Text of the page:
4:43Skip to 4 minutes and 43 secondsBut then I would ask you why you say that. Well, I would respond, I remember summers when I was a boy. They used to go on and on. Now you just can't count on a decent summer. I don't reckon it's any warmer. But Tim, what you remember from your childhood isn't a very good reason to doubt the scientific consensus on global warming. Fair enough. In fact, we face constant demands to exercise our critical thinking skills. All sorts of people tried to persuade us of all sorts of things. That people who write editorials and letters to the editor, politicians, lecturers, advertisers, evangelists, radio hosts, health authorities, your parents, your children, your friends, and so on.
5:28Skip to 5 minutes and 28 secondsAnd when someone's trying to convince you of something, you should think what reasons have I really been given for believing what this person wants me to believe? Are they good reasons? This is what we mean by critical and logical thinking. Now here's something surprising. Since we're all called upon to exercise our critical thinking skills all the time, since we might even think that the capacity to exercise those skills is part of what makes humans special, you'd think we'd all, or almost all of us, be pretty good at it, that we wouldn't often make simple errors, and there wouldn't be widespread tendencies to adopt unjustified or bad beliefs. But guess what?
6:12Skip to 6 minutes and 12 secondsWe are all inclined to make certain kinds of errors when we're deciding which beliefs to adopt. We hope that this course will teach you how to be careful so that you will at least know when to be on the lookout for these corrupting tendencies. In this course, we'll give you several examples of bad reasoning and we'll give you tools to assess that in a clear way. These tools will safeguard you from encounters with bad reasoning.
PHIL 2140 Introduction to Logic vs
PHIL/PSYC 2100 Critical Thinking
After taking Introduction to Logic, students are sometimes telling me that they had expected something quite different from this course than what they ended up getting. And, as it turns out, they had expected a course that is more like Critical Thinking. Similarly, sometimes students take Critical Thinking, expecting a course more like Introduction to Logic, though this is less common. Still, apparently students are sometimes confused on the course content of these two courses, and I want to make sure that students take the course that best fits their needs and wishes. So, let me say a few things about the difference between PHIL-2140 Introduction to Logic, and PHIL/PSYC-2100 Critical Thinking.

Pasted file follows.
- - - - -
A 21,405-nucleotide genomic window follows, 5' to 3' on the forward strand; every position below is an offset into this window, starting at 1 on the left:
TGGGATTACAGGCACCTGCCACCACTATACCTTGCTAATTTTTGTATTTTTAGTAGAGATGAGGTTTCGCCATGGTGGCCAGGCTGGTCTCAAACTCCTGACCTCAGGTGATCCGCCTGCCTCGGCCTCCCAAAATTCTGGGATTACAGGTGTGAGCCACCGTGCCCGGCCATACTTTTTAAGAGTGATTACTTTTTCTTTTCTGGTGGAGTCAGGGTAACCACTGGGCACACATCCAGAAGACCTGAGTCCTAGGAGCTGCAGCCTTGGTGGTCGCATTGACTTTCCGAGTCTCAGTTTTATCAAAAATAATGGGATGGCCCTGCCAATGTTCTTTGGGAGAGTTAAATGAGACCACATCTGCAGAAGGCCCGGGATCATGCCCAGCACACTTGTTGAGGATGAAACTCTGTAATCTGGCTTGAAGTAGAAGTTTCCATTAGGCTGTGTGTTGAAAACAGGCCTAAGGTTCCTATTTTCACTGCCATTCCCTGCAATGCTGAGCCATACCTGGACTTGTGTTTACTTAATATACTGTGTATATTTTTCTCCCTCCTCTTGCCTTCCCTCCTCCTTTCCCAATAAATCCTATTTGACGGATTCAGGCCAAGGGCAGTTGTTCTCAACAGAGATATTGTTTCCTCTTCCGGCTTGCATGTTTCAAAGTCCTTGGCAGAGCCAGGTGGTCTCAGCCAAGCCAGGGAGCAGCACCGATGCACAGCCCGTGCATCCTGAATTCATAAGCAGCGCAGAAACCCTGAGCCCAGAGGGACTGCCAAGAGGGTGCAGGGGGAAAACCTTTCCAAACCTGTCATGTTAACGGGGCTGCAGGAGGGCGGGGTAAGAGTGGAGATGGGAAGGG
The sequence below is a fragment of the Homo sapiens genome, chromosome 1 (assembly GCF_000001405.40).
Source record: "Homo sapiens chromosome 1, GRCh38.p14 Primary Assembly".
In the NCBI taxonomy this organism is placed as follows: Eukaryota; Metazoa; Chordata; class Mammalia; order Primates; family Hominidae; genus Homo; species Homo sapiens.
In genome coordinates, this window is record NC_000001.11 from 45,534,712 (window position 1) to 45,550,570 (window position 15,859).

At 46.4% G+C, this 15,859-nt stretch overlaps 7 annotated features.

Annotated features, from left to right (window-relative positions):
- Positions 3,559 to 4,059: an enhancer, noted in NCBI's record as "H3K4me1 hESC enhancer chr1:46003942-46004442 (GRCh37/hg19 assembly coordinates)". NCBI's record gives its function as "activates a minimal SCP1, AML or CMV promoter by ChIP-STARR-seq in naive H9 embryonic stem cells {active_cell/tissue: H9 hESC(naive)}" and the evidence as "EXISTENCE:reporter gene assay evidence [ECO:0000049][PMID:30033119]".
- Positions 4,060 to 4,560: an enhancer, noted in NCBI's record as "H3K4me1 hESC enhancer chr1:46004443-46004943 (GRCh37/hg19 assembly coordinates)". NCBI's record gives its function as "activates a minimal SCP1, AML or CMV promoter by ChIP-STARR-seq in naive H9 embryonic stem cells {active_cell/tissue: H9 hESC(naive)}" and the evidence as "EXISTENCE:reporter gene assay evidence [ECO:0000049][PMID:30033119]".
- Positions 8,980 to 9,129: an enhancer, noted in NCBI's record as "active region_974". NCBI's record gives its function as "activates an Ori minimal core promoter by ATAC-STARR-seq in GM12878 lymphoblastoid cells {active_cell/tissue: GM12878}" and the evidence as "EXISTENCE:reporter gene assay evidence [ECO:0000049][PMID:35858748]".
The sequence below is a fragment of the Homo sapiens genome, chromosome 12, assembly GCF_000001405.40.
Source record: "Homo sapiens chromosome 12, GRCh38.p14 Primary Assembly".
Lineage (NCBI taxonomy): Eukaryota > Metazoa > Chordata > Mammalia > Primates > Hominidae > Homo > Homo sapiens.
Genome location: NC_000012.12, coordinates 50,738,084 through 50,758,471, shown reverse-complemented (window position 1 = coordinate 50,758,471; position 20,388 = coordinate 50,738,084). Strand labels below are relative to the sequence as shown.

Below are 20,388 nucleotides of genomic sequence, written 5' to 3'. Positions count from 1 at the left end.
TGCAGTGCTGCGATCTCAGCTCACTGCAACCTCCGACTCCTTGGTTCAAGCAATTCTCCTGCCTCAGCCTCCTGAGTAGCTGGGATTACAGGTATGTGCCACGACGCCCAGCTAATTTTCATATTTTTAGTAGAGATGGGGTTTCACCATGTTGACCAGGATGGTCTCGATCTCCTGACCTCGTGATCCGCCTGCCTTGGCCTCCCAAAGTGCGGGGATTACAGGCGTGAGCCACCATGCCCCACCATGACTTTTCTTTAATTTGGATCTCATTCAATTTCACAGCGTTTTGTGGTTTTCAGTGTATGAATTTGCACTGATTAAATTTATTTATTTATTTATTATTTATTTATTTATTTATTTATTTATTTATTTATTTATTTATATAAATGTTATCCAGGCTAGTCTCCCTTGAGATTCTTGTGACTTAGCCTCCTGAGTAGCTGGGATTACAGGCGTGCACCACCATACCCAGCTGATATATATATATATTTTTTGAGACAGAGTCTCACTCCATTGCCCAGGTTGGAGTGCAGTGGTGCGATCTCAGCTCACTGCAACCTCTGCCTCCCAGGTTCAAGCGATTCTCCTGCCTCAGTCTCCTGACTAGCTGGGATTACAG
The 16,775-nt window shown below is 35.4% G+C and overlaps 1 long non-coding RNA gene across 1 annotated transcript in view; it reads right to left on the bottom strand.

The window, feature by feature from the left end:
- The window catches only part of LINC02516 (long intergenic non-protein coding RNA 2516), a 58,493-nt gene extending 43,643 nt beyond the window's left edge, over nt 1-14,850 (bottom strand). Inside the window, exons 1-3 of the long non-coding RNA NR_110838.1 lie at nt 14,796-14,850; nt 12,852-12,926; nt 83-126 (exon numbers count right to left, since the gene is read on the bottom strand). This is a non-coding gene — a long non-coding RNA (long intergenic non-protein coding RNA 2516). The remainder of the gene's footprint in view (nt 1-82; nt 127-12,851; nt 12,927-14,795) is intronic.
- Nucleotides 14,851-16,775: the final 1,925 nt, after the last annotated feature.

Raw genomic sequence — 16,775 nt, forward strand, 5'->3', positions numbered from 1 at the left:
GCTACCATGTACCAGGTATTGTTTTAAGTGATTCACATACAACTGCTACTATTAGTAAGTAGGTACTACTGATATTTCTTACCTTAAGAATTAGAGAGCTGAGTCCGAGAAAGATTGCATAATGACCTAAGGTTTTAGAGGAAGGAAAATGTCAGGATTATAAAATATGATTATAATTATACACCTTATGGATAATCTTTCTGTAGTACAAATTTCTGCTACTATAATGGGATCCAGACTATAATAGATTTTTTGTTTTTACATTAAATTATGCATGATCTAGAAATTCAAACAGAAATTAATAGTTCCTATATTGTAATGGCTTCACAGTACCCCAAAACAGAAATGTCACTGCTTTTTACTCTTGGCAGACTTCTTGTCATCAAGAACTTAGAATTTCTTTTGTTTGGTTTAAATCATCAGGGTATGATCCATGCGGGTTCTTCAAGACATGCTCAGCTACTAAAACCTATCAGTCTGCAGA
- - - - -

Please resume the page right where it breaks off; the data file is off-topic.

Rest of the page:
The first difference is as follows. Traditionally, logic is the study of reasoning. In particular, logic tries to tell us what is good reasoning, and what is bad reasoning. Thus, logic is a normative theory of how one should reason, rather than a descriptive theory of how we humansactually reason. PHIL/PSYC-2100 Critical Thinking is a course on how humans actually reason (hence it is cross-listed under Psychology as well as Philosophy), while PHIL-2140 Introduction to Logic is a course on how one should reason.
The second difference is that PHIL-2140 Introduction to Logic is really an introduction to formal logic. As such, it has a distinct flavor of both (discrete) mathematics and computer science: there are abstract symbols to form complex expressions, and precisely defined operations to manipulate those expressions. Indeed, follow-up courses to Introduction to Logic, such as PHIL-4140 Intermediate Logic, PHIL-4420 Computability and Logic, and PHIL-6240 Logic and AI, all continue on these themes. And, finally, LSAT and GRE tests like to ask questions that have clear-cut answers, so you'll find the kinds of logic problems we do in this course reflected in those tests. So, if you like mathematics, computer science, or want 'hard' answers, take PHIL-2140 Introduction to Logic.
On the other hand, if your aim is to analyze everyday life reasoning, where answers are far less clear cut, and you are dealing with gray areas and fuzzy boundaries, you may want to take PHIL/PSYC-2100 Critical Thinking. This course deals more with everyday beliefs, and deals with the quirks of human psychology. Indeed, Critical Thinking is more related to such courses as PHIL-1110 Introduction to Philosophy, PSYC-1200 General Psychology, PHIL/PSYC-2120 Introduction to Cognitive Science, and PSYC 4370 Cognitive Psychology. The content matter of Critical Thinking is also much more broad, and what you learn in Critical Thinking you can apply daily to almost any situation. So, if you are looking for a practical course you can readily apply to real life, take PHIL/PSYC-2100 Critical Thinking.